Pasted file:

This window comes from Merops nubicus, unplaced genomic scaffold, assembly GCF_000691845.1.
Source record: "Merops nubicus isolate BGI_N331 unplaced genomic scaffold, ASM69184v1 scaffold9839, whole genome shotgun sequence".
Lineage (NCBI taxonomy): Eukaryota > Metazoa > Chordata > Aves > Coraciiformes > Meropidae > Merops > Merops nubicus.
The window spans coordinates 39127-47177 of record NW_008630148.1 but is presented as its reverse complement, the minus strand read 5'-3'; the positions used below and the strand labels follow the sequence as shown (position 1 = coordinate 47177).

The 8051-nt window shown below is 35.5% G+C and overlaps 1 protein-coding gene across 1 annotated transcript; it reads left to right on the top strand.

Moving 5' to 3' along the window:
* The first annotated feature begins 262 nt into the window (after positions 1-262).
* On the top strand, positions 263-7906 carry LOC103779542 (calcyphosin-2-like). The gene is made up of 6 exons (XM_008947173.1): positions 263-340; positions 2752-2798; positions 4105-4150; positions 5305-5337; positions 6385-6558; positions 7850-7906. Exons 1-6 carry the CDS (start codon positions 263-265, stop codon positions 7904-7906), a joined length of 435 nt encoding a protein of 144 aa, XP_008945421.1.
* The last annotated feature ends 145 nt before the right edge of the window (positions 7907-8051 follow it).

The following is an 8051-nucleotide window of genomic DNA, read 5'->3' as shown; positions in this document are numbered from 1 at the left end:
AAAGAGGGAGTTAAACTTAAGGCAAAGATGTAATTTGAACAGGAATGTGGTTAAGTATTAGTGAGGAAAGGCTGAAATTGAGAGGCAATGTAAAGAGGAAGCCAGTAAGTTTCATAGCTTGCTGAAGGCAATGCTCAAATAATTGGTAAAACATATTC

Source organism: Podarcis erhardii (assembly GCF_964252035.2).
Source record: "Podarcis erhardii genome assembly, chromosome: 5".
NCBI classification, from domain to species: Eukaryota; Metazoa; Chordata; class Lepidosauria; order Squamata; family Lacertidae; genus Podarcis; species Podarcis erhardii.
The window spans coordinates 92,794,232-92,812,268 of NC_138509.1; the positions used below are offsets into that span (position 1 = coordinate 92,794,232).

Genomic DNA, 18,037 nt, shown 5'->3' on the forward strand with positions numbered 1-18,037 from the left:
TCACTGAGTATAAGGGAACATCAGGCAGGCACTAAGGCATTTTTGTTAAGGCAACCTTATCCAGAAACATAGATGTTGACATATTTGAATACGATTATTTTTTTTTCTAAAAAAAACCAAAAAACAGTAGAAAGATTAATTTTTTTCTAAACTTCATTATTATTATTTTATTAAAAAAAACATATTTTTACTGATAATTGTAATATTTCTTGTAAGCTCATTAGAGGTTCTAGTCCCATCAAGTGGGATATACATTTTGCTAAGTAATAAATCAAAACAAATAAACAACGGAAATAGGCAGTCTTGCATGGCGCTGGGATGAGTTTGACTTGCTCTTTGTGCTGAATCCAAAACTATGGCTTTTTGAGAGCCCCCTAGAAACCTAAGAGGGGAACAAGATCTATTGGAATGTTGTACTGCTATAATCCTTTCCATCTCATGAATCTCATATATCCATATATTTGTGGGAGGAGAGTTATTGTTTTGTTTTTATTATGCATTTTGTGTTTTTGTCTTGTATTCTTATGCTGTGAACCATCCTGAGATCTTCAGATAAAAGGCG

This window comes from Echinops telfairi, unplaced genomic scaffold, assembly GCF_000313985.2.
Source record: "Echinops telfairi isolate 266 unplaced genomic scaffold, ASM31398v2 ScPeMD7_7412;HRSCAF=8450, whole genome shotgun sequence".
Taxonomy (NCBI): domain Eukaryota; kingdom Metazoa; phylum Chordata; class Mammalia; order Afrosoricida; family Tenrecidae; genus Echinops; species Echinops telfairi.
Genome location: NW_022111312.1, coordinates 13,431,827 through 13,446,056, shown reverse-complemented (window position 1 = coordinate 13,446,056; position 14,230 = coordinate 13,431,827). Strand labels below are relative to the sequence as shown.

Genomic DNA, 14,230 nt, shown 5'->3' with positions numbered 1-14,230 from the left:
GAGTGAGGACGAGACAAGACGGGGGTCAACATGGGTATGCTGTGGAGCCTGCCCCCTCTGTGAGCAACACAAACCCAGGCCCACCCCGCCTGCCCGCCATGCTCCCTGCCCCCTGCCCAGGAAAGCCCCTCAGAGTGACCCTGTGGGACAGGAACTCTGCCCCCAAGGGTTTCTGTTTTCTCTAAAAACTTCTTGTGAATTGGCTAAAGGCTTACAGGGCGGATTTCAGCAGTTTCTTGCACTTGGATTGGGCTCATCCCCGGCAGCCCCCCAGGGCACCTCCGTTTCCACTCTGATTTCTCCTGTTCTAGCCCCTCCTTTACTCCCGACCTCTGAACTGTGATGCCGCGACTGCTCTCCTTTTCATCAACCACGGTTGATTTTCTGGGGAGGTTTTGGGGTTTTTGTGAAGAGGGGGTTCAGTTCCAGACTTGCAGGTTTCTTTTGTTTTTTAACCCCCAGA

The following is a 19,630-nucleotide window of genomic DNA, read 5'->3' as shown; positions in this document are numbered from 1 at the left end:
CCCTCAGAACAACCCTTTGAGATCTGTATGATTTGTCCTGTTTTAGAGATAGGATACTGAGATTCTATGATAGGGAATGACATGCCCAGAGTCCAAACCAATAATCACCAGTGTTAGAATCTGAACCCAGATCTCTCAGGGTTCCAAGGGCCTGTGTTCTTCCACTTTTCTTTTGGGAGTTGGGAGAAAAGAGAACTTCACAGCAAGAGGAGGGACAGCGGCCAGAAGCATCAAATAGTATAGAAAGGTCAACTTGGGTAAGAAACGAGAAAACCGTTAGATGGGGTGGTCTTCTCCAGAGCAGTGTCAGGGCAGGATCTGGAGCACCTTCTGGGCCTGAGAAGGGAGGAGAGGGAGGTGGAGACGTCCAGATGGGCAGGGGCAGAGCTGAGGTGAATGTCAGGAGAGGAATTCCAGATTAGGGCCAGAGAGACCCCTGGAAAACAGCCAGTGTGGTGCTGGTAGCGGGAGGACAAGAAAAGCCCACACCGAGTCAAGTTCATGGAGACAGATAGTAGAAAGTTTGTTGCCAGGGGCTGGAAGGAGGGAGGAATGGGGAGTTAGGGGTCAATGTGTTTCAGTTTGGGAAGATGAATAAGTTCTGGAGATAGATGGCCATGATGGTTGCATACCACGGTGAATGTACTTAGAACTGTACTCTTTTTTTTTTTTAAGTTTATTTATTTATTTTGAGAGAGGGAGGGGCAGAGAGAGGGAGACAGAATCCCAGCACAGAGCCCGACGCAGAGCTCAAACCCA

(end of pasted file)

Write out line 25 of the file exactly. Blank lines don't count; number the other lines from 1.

CCCTCAGAACAACCCTTTGAGATCTGTATGATTTGTCCTGTTTTAGAGATAGGATACTGAGATTCTATGATAGGGAATGACATGCCCAGAGTCCAAACCAATAATCACCAGTGTTAGAATCTGAACCCAGATCTCTCAGGGTTCCAAGGGCCTGTGTTCTTCCACTTTTCTTTTGGGAGTTGGGAGAAAAGAGAACTTCACAGCAAGAGGAGGGACAGCGGCCAGAAGCATCAAATAGTATAGAAAGGTCAACTTGGGTAAGAAACGAGAAAACCGTTAGATGGGGTGGTCTTCTCCAGAGCAGTGTCAGGGCAGGATCTGGAGCACCTTCTGGGCCTGAGAAGGGAGGAGAGGGAGGTGGAGACGTCCAGATGGGCAGGGGCAGAGCTGAGGTGAATGTCAGGAGAGGAATTCCAGATTAGGGCCAGAGAGACCCCTGGAAAACAGCCAGTGTGGTGCTGGTAGCGGGAGGACAAGAAAAGCCCACACCGAGTCAAGTTCATGGAGACAGATAGTAGAAAGTTTGTTGCCAGGGGCTGGAAGGAGGGAGGAATGGGGAGTTAGGGGTCAATGTGTTTCAGTTTGGGAAGATGAATAAGTTCTGGAGATAGATGGCCATGATGGTTGCATACCACGGTGAATGTACTTAGAACTGTACTCTTTTTTTTTTTTAAGTTTATTTATTTATTTTGAGAGAGGGAGGGGCAGAGAGAGGGAGACAGAATCCCAGCACAGAGCCCGACGCAGAGCTCAAACCCA